Tannehill has banged up the shoulder twice this season, the latest last week against the Cincinnati Bengals on a play that caused a fumble and resulted in a touchdown for the defense.

 

That turned things over to Brock Osweiler, the undistinguished veteran who had foundered in previous stops in Houston and Denver. Do you remember the four-year, $72 million deal the Texans gave him? Well, what do who know? The guy slung for a career-high 380 yards and three TDs, something he hadn’t done since 2015. Miami gained 541 yards.

It’s not as if Gase didn’t expect it. Osweiler played for him for three years in Denver (2012-14) when Gase was the Broncos’ QB coach and offensive coordinator.

“I got a little emotional driving to the stadium this morning. …being out there with him (Gase) calling plays and playing football,” Gase said.

Now what does Gase do?

Patience With Eli Eroding

Watching Eli Manning in the pocket can be painful. He has never been particularly mobile and the plodding has become more noticeable over the last three or four seasons. Please note the Giants are 43-59 in the six seasons since winning Super Bowl XLVI.

After a 3-13 season in 2017, and a 1-5 start this year, Manning’s inability to improvise when under pressure – which seems to be on every pass play – seems to be making his teammates on the New York Giants antsy.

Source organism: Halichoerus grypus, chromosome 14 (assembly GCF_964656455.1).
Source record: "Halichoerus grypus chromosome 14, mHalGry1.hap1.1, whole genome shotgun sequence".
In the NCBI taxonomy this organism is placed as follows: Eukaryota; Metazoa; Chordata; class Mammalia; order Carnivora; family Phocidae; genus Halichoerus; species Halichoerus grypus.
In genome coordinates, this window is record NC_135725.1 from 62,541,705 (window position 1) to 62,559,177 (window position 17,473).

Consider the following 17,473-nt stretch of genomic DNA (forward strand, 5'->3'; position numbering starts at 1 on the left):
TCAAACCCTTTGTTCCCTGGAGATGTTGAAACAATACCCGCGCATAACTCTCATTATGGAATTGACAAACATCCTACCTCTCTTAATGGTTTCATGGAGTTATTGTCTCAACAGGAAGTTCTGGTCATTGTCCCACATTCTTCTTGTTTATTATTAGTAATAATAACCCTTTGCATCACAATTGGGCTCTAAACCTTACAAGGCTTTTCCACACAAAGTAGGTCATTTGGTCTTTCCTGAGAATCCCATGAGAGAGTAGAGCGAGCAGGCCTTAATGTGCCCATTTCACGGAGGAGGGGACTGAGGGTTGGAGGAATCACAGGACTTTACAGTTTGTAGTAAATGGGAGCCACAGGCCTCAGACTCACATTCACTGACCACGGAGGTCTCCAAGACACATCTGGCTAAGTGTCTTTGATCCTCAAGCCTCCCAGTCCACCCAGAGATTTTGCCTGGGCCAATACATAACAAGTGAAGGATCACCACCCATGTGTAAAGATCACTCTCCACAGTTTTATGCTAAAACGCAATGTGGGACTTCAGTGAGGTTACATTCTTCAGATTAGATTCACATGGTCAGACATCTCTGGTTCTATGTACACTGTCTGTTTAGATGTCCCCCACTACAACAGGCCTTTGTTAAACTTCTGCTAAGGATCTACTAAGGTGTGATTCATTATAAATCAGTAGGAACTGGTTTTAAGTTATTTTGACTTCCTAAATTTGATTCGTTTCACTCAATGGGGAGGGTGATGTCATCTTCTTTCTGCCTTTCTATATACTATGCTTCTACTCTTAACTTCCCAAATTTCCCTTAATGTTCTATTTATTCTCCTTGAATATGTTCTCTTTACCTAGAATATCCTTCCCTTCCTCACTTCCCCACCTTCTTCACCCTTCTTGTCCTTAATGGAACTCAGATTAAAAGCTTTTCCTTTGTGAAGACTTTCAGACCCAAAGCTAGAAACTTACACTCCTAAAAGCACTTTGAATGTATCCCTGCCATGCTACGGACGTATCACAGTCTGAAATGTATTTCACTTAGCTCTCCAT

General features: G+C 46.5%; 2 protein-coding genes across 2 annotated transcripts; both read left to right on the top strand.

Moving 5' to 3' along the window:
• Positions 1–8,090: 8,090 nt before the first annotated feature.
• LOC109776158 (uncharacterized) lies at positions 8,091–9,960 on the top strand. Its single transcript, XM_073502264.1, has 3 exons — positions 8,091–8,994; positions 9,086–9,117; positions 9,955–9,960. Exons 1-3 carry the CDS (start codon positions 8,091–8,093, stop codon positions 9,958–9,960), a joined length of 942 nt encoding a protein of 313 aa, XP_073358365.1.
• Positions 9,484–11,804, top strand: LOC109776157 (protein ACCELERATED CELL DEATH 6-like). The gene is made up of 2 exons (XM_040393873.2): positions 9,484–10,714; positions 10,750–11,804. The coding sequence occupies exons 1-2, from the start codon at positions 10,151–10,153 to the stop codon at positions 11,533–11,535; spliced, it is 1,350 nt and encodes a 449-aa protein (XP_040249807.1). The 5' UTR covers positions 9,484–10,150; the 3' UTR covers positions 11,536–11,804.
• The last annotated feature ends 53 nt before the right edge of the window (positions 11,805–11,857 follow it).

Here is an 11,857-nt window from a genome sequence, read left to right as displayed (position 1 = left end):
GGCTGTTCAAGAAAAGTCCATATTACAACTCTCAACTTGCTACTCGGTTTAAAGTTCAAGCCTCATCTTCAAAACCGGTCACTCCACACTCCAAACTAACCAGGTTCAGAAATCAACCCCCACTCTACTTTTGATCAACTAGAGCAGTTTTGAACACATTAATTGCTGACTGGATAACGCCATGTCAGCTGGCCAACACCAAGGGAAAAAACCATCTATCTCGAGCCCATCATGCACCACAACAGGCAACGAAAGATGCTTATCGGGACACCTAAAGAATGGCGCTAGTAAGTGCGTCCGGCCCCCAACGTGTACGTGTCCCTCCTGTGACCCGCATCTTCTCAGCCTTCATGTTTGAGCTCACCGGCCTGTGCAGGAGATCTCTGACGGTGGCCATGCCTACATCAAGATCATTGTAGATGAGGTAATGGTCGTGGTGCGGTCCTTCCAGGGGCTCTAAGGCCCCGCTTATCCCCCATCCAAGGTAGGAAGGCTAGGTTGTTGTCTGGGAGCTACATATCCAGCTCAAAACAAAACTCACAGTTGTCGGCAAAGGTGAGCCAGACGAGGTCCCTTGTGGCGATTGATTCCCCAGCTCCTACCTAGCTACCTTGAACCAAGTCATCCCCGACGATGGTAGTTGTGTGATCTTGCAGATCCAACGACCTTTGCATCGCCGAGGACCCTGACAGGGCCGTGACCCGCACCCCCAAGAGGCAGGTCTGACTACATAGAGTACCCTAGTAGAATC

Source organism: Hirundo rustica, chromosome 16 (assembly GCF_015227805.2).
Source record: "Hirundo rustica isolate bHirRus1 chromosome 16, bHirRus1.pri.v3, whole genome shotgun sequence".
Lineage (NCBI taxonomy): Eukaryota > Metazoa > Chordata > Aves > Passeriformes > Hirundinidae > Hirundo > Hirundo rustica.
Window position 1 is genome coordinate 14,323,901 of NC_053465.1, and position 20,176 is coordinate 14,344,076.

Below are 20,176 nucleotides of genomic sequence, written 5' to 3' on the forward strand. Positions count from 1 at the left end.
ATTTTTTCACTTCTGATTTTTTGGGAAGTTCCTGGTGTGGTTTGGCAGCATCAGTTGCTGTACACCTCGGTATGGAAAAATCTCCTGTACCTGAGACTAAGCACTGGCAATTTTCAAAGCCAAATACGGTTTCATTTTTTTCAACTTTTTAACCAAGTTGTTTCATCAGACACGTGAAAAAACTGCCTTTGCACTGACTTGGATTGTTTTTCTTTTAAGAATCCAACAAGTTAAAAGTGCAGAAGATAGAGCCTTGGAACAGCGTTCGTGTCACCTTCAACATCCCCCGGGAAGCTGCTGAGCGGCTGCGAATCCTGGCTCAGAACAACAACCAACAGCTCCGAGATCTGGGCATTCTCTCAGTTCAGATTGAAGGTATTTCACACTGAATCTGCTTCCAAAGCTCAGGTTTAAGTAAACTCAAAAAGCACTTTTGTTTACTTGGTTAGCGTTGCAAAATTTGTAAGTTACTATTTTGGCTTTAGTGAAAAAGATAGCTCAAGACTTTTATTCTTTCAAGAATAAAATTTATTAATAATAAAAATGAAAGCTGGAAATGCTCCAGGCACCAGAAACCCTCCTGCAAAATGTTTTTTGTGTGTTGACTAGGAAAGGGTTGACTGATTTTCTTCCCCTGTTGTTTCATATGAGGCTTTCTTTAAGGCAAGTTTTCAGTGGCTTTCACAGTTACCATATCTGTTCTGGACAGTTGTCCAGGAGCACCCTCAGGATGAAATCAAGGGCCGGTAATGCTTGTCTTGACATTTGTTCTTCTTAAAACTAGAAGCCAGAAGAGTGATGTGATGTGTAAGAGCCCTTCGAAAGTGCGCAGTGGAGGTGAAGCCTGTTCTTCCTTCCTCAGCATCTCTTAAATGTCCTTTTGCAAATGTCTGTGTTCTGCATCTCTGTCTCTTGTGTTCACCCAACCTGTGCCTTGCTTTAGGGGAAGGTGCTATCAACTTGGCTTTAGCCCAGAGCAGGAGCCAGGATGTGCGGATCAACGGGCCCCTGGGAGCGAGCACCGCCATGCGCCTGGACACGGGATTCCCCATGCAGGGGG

Thursday night’s 34-13 loss to the Philadelphia Eagles was just the latest example. Manning also seems to have lost his touch, missing badly on many routine routes. He threw an interception on New York’s second play of the game.

Bad body language from his receivers, particularly Sterling Shepard and Odell Beckham, Jr., seems to illustrate the growing impatience with a QB who would have lost his job last season had so many not decried former coach Ben McAdoo’s decision to bench him for Geno Smith. That would have ended Manning’s streak of 210 straight starts.

What’s more, the Giants obviously decided that Sam Darnold, Josh Allen and Josh Rosen were not talented enough to use their No. 2 draft pick on in April. They bypassed all potential heirs to Manning’s throne to take running back Saquon Barkley from Penn State.

Instead, they used a late-round pick on Richmond QB Kyle Lauletta and reaffirmed their confidence that Manning, 37, still had a lot left. The Giants will soon make a decision on Manning’s future based on money. He is owed $17 million next season ($23.2 million cap hit) although not a penny is guaranteed.

If the Giants again fall into a prime draft slot, they might have a chance to take Oregon’s Justin Herbert, who at 6-foot-5 is considered the top QB pick of the draft. The Giants have scouted him many times this season. But its possible Herbert, an underclassman, may not declare for the draft.

Cowboys Dent Jacksonville’s D

What has happened to the Jacksonville Jaguars?

The team that opened the season by beating the Patriots was humiliated 40-7 by the Dallas Cowboys, of all teams. While this isn’t as shocking as Buffalo beating the Minnesota Vikings, the size and scope of the rout was just as surprising. The Cowboys were averaging only 16.6 points – 30th in the NFL – before the game.

“We got our ass beat,” safety Jalen Ramsey told The Athletic.

For the second straight week, the Jags were out of it by halftime. Last week, they were down 20-0 at Kansas City. On Sunday, it was 24-0 and they had only 64 yards of offense.

After throwing four interceptions and losing a fumble against the Chiefs, Jags QB Blake Bortles completed only 15 passes for 149 yards